Lunch in the sun looking out over the simple hot-spring pool at Termas de Polques, on the shores of Laguna Salada, is enjoyable. There’s no wind. A few fellow travellers have a quick soak in the blue water, tiny in the vast pink, white and green-tinged flatness of surrounding land and water. In the distance, pinkish hills rise.

In the late afternoon, we look down on Laguna Verde. The arsenic and copper in the water give it a spectacular bluish-green tinge. Only tyre tracks in the white sand spoil the pristineness.

As darkness descends, we reach the Bolivian border, a grey, square concrete building in the middle of a bleak, windy nowhere. We say goodbye to our guide Pietro and head for Chile and a tarsealed road.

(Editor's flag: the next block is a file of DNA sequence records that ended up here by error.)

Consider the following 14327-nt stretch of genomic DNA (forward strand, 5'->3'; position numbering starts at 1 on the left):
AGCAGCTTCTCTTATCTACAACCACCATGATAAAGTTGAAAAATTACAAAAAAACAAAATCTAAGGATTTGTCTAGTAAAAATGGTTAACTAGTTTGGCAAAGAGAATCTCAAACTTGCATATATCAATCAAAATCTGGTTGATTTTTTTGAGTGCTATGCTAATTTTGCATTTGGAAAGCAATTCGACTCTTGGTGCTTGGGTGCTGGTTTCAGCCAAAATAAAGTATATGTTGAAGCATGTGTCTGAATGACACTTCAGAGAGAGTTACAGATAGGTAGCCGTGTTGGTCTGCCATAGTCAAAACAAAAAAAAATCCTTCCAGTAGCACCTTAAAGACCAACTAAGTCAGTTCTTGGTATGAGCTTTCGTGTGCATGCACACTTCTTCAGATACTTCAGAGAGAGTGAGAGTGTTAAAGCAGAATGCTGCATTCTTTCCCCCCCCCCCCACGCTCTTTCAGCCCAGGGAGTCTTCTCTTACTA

It’s been a gruelling journey across a harsh landscape, so vast I often thought how insignificant we humans are. Sometimes I wanted to be anywhere other than on that shuddering, lurching truck, my skin as parched and dusty as the land. But what an unforgettable journey through unforgettable landscape.


Published by Bolivian Thoughts

Senior managerial experience on sustainable development projects.